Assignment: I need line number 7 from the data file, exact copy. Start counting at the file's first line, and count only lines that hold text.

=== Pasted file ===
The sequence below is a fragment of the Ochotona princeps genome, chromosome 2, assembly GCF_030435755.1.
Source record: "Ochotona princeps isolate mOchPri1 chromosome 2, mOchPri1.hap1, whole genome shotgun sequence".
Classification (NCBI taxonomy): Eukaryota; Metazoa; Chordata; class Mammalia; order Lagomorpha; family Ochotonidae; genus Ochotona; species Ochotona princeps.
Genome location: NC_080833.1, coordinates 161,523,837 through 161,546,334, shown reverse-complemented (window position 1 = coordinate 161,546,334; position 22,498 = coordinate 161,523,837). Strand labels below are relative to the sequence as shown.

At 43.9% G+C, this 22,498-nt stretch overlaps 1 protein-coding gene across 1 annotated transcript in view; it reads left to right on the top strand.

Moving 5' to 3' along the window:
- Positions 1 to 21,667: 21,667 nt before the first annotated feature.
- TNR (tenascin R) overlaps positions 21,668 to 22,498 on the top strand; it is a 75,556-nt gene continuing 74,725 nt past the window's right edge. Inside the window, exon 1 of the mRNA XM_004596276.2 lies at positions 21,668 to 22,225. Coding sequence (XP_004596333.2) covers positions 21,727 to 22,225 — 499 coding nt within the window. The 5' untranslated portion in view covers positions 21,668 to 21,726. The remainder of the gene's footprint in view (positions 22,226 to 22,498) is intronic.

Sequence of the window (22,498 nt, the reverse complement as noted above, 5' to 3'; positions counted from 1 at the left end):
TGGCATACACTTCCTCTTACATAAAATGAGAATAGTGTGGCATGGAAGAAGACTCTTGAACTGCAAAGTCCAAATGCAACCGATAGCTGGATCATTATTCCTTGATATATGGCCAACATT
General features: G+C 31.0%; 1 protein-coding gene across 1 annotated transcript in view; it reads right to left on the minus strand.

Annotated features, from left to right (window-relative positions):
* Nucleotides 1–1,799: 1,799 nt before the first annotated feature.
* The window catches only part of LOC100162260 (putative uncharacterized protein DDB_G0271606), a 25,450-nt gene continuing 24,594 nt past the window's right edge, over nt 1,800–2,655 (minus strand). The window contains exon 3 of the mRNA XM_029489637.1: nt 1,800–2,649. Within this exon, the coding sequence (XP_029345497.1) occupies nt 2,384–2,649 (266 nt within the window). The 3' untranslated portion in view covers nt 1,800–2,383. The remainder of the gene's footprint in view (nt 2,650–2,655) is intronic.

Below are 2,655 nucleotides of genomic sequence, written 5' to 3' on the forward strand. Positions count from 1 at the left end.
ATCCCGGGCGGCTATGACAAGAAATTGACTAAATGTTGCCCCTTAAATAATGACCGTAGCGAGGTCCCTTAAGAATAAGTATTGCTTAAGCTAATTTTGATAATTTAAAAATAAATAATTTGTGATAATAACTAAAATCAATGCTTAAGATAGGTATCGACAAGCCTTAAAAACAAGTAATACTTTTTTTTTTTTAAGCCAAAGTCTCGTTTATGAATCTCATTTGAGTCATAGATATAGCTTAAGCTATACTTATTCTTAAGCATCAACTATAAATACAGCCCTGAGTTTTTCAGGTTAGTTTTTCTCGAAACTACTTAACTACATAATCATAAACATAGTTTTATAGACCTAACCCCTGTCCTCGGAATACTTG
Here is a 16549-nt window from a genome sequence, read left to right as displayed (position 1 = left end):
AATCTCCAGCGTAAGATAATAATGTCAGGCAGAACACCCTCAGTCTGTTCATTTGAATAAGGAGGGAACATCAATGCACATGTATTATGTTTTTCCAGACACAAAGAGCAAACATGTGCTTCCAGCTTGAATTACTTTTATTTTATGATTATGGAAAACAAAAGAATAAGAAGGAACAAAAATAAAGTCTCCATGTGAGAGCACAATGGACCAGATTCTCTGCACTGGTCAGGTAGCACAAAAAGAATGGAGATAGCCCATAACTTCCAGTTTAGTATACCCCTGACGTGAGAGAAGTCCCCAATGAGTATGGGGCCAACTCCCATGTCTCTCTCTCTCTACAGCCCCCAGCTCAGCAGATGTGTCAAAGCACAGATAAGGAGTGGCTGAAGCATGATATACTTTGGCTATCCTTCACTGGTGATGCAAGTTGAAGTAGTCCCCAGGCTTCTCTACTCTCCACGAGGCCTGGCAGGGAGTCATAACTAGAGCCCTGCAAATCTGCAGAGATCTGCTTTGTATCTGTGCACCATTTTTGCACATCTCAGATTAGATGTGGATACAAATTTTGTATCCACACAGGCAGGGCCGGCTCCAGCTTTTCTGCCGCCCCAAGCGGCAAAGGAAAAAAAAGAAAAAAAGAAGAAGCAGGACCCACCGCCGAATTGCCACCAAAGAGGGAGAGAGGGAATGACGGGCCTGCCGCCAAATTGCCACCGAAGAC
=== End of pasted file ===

- Positions 1 to 21,667: 21,667 nt before the first annotated feature.